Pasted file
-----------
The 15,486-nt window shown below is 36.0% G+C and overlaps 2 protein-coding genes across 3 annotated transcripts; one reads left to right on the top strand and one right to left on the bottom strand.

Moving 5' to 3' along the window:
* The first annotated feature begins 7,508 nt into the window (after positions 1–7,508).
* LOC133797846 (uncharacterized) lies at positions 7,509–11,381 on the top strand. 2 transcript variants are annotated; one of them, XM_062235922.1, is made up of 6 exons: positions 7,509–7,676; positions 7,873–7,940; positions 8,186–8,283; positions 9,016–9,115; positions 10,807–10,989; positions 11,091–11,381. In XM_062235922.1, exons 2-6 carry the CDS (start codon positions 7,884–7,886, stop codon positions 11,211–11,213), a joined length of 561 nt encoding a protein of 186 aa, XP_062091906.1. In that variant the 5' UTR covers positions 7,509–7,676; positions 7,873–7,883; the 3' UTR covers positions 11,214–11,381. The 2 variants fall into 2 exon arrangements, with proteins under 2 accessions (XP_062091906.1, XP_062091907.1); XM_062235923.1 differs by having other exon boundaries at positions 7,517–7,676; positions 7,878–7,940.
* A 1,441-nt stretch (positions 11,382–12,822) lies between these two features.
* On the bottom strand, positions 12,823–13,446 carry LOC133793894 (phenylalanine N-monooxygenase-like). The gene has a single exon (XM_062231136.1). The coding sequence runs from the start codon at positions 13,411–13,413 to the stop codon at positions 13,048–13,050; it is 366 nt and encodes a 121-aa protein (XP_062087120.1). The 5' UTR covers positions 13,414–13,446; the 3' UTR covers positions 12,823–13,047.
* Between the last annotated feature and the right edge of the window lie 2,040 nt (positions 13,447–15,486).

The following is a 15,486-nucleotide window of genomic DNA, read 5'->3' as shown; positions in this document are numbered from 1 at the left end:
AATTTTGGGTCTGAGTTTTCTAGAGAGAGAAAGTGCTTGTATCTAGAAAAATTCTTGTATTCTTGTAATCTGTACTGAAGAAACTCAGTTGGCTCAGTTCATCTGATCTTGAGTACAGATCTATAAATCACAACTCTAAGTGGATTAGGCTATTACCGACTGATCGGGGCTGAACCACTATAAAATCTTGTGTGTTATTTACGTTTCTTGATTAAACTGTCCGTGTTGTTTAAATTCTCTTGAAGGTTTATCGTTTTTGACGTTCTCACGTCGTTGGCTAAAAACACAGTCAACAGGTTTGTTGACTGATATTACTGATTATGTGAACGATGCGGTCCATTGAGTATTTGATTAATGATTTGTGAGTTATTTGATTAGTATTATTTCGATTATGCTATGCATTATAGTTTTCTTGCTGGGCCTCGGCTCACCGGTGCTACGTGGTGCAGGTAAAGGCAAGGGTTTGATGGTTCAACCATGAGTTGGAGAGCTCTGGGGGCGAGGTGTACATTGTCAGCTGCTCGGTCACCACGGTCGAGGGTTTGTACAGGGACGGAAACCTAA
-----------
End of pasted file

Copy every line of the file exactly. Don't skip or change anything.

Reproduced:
The 15,486-nt window shown below is 36.0% G+C and overlaps 2 protein-coding genes across 3 annotated transcripts; one reads left to right on the top strand and one right to left on the bottom strand.

Moving 5' to 3' along the window:
* The first annotated feature begins 7,508 nt into the window (after positions 1–7,508).
* LOC133797846 (uncharacterized) lies at positions 7,509–11,381 on the top strand. 2 transcript variants are annotated; one of them, XM_062235922.1, is made up of 6 exons: positions 7,509–7,676; positions 7,873–7,940; positions 8,186–8,283; positions 9,016–9,115; positions 10,807–10,989; positions 11,091–11,381. In XM_062235922.1, exons 2-6 carry the CDS (start codon positions 7,884–7,886, stop codon positions 11,211–11,213), a joined length of 561 nt encoding a protein of 186 aa, XP_062091906.1. In that variant the 5' UTR covers positions 7,509–7,676; positions 7,873–7,883; the 3' UTR covers positions 11,214–11,381. The 2 variants fall into 2 exon arrangements, with proteins under 2 accessions (XP_062091906.1, XP_062091907.1); XM_062235923.1 differs by having other exon boundaries at positions 7,517–7,676; positions 7,878–7,940.
* A 1,441-nt stretch (positions 11,382–12,822) lies between these two features.
* On the bottom strand, positions 12,823–13,446 carry LOC133793894 (phenylalanine N-monooxygenase-like). The gene has a single exon (XM_062231136.1). The coding sequence runs from the start codon at positions 13,411–13,413 to the stop codon at positions 13,048–13,050; it is 366 nt and encodes a 121-aa protein (XP_062087120.1). The 5' UTR covers positions 13,414–13,446; the 3' UTR covers positions 12,823–13,047.
* Between the last annotated feature and the right edge of the window lie 2,040 nt (positions 13,447–15,486).

The following is a 15,486-nucleotide window of genomic DNA, read 5'->3' as shown; positions in this document are numbered from 1 at the left end:
AATTTTGGGTCTGAGTTTTCTAGAGAGAGAAAGTGCTTGTATCTAGAAAAATTCTTGTATTCTTGTAATCTGTACTGAAGAAACTCAGTTGGCTCAGTTCATCTGATCTTGAGTACAGATCTATAAATCACAACTCTAAGTGGATTAGGCTATTACCGACTGATCGGGGCTGAACCACTATAAAATCTTGTGTGTTATTTACGTTTCTTGATTAAACTGTCCGTGTTGTTTAAATTCTCTTGAAGGTTTATCGTTTTTGACGTTCTCACGTCGTTGGCTAAAAACACAGTCAACAGGTTTGTTGACTGATATTACTGATTATGTGAACGATGCGGTCCATTGAGTATTTGATTAATGATTTGTGAGTTATTTGATTAGTATTATTTCGATTATGCTATGCATTATAGTTTTCTTGCTGGGCCTCGGCTCACCGGTGCTACGTGGTGCAGGTAAAGGCAAGGGTTTGATGGTTCAACCATGAGTTGGAGAGCTCTGGGGGCGAGGTGTACATTGTCAGCTGCTCGGTCACCACGGTCGAGGGTTTGTACAGGGACGGAAACCTAA